This article first appeared at: stpaulcenter.com
The Fourth Sunday of Advent marks a switch in focus from John the Baptist (on the previous two Sundays) to the events immediately leading up to the birth of Christ.
The readings for this Sunday focus on Jesus’s royalty: his descent from the line of Davidic kings. As we will see, this royal status also accrued to his mother Mary, and this is the basis for the practice of Marian veneration in the Catholic Church. In fact, the first instance of Marian veneration by another human being takes place in this Sunday’s Gospel.
Mary set out and traveled to the hill country in haste to a town of Judah, where she entered the house of Zechariah and greeted Elizabeth. When Elizabeth heard Mary’s greeting, the infant leaped in her womb, and Elizabeth, filled with the Holy Spirit, cried out in a loud voice and said, “Blessed are you among women, and blessed is the fruit of your womb. And how does this happen to me, that the mother of my Lord should come to me? For at the moment the sound of your greeting reached my ears, the infant in my womb leaped for joy. Blessed are you who believed that what was spoken to you by the Lord would be fulfilled. Luke 1:39–45
In this episode, Elizabeth treats Mary as the royalty she is because, after all, Mary is a princess, even a queen, of the house of David. She is the one to bear the Crown Prince, the royal Son.
We must keep in mind that from a human social perspective, Elizabeth was of a much higher standing and “rank” than her lowly cousin Mary. Elizabeth was the wife of a high-ranking priest, Zechariah, and she was old. Mary was young and only betrothed to an otherwise unknown craftsmen from a poor and distant region of Israel, Nazareth. According to social convention, all honor and deference should have flowed from Mary to Elizabeth.
But this account from Luke defies social conventions. The high-ranking Elizabeth falls all over herself to express honor to Mary, her unwed, pregnant teenage cousin. She actually venerates (shows honor to) our Blessed Mother: Blessed are you among women. This is a Hebrew idiom, which means “You are the most blessed of all women.” And blessed is the fruit of your womb. The same force carries over: “The fruit of your womb is most blessed of all children.” And how does this happen to me, that the mother of my Lord should come to me? This, too, is idiomatic, meaning, “What have I done to earn such a great honor that the mother of my Lord should come to me?”
The “mother of my Lord” is a title of the queen mother. In ancient Israel, it was not the king’s wife but his mother who reigned as queen. Her place in honor and influence was second only to the king. Observe, for example, that Solomon bows down to the queen mother Bathsheba, has a throne brought for her, and promises her a “blank check” for whatever she requests (1 Kgs 2:19–20). That was court protocol for how the queen mother was to be treated. Other Old Testament texts (Jer 13:18; 29:2) confirm that she ranked directly after the king in social status.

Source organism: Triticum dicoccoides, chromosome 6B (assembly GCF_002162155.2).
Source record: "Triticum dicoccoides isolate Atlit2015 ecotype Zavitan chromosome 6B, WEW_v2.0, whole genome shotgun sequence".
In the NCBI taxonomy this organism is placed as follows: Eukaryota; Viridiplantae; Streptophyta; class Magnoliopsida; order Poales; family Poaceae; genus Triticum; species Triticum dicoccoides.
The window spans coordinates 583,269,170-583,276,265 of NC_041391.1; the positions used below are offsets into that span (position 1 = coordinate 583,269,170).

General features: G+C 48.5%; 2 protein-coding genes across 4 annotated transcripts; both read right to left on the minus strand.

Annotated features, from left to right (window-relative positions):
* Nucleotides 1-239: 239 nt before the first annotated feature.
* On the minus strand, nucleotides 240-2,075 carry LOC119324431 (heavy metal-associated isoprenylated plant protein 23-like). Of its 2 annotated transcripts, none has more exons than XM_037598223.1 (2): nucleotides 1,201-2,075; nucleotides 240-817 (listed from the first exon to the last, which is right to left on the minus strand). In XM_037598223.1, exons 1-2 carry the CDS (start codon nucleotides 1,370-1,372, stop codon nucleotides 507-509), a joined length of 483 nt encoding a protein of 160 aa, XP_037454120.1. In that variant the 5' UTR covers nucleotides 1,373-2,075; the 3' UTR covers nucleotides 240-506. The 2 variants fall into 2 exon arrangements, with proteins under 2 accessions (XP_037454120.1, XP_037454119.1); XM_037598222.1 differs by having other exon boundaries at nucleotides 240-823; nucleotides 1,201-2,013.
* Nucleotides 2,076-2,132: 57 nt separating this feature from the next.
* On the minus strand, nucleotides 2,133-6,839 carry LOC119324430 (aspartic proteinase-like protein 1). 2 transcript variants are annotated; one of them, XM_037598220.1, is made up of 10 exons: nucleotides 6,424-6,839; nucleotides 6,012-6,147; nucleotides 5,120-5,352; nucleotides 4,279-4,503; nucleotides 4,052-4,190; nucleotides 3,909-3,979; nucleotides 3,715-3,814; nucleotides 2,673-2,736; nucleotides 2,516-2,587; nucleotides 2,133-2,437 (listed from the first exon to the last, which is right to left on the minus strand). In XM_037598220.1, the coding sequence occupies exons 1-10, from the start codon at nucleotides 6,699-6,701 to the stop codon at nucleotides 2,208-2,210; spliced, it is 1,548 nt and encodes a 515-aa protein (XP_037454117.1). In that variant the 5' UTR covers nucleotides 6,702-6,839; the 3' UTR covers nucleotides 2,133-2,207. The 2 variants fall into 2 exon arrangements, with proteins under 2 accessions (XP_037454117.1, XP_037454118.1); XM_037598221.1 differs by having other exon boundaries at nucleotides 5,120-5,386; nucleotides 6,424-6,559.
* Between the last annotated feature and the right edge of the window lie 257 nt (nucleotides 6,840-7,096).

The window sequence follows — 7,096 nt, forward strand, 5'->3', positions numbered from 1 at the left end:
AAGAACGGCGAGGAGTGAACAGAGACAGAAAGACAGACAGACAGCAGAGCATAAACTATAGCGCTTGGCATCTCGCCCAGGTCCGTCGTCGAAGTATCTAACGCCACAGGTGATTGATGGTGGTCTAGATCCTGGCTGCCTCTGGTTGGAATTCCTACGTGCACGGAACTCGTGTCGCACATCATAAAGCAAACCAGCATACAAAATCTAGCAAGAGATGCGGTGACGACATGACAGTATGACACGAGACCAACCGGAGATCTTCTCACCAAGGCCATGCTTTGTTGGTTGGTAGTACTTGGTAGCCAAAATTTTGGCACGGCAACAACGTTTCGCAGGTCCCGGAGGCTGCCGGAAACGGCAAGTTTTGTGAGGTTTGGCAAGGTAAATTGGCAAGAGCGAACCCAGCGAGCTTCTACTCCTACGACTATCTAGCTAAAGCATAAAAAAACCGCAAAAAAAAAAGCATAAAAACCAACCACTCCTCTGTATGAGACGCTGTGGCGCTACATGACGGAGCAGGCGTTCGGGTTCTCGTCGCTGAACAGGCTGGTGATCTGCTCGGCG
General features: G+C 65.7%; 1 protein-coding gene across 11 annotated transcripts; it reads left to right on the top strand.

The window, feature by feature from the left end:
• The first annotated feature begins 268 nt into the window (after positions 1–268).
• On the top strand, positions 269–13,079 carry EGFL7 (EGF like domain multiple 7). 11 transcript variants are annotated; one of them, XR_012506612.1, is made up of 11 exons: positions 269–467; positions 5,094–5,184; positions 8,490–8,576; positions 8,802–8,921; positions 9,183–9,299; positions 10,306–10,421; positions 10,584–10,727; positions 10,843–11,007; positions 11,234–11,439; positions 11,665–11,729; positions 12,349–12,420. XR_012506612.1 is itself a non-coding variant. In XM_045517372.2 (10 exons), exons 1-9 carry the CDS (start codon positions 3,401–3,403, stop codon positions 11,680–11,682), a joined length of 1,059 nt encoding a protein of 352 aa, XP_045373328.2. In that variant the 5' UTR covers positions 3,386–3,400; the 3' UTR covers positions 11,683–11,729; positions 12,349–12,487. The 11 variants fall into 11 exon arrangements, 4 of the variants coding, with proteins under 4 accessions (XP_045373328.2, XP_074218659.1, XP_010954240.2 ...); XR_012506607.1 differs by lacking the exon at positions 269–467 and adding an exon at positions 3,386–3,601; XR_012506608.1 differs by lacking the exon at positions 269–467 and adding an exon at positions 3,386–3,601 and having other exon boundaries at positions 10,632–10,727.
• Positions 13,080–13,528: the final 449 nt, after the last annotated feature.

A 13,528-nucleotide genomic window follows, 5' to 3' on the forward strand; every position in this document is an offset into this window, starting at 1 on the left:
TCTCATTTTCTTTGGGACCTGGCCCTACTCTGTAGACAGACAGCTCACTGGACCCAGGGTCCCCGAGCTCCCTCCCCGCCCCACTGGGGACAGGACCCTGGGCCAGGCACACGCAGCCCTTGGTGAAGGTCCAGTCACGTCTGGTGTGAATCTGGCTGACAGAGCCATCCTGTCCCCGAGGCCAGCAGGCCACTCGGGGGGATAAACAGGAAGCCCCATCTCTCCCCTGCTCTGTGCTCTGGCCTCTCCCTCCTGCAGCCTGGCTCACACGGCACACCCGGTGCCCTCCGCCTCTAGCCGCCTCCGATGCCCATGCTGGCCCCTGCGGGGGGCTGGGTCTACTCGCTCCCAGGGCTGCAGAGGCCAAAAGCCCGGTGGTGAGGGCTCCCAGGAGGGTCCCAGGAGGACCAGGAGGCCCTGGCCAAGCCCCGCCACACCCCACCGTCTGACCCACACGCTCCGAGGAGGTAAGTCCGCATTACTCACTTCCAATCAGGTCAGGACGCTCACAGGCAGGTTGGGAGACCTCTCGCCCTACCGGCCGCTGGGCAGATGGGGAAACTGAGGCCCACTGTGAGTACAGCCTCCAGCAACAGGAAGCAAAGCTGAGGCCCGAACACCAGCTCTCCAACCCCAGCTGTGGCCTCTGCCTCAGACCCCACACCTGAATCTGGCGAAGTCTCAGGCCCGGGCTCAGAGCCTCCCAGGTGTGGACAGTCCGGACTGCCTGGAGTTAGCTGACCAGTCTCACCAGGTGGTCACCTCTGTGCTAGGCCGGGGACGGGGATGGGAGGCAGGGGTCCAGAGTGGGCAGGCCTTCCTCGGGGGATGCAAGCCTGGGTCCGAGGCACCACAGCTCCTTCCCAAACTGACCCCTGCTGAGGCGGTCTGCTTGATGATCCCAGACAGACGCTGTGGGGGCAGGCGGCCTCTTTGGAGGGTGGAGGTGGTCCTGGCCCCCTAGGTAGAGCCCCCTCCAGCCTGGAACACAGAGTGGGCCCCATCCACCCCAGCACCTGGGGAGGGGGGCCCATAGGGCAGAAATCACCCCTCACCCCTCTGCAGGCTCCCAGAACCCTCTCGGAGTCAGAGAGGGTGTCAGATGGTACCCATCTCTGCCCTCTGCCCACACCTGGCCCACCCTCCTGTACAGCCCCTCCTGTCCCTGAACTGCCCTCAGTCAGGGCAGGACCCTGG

Elizabeth is a wise woman, learned in the history and culture of Israel and Judah. Through the Holy Spirit, she recognizes our Mother Mary as the Queen Mother, as the “First Lady” of the kingdom of Israel, and she treats her as such, showing her all deference and veneration. So if we are ever challenged by non-Catholics concerning the biblical nature of the honor we show Mary within the Church, we should point to this passage of Luke as indication that the custom of venerating the Blessed Mother began in her lifetime, in the very pages of Scripture.
As in other places of Scripture, what is highlighted in particular about the Blessed Mother is her faith. She was and is a woman of incredible faith, who believed the prophets and trusted the angelic messengers, even when the message seemed beyond human credibility. In this, she serves as an example for us.
This Sunday, let’s ask God that Mary’s faith become our own. St. Josemaría liked to pray:
Oh Lord, I wish to receive you, with the same purity, humility, and devotion, that your Blessed Mother received you.
Mary believed God, and so Jesus Christ took flesh within her. At this Mass, Jesus Christ is going to take flesh once more in the Blessed Sacrament and enter each one of us as he entered the body of his Blessed Mother. Let’s ask for the faith truly to believe that this is so—that through this Eucharist, Christ’s Body is united to ours. And then let’s make an act of total abandonment, discarding any ulterior motives in our life (for comfort, pleasure, power, wealth, fame, etc.), that in the coming week our only waking desire would be to say to the Lord, “Behold, I come to do your will.”
Also from Dr John Bergsma
Jesus and the Old Testament Roots of the Priesthood (Paperback)
Is there anything in the New Testament about the need for priests in the Church? Many Protestants would argue no. And if you point out that there is a priesthood in the Old Testament, they are likely to say it was a feature of the Old Covenant that was undone by Christ. How should a Catholic respond?
In Jesus and the Old Testament Roots of the Priesthood, biblical scholar John Bergsma convinces readers that Jesus did, in fact, intend for a ministerial priesthood to be a key feature of the New Covenant.
Bergsma shows how the priesthood is a major thread holding together the biblical story line—beginning with Adam’s loss of the gift of priesthood in the Fall and the long process of restoring his descendants to a priestly status over the centuries, culminating with Christ.
With chapter summaries and discussion questions included, Jesus and the Old Testament Roots of the Priesthood can readily be adapted into a four-part study for personal or small group use.
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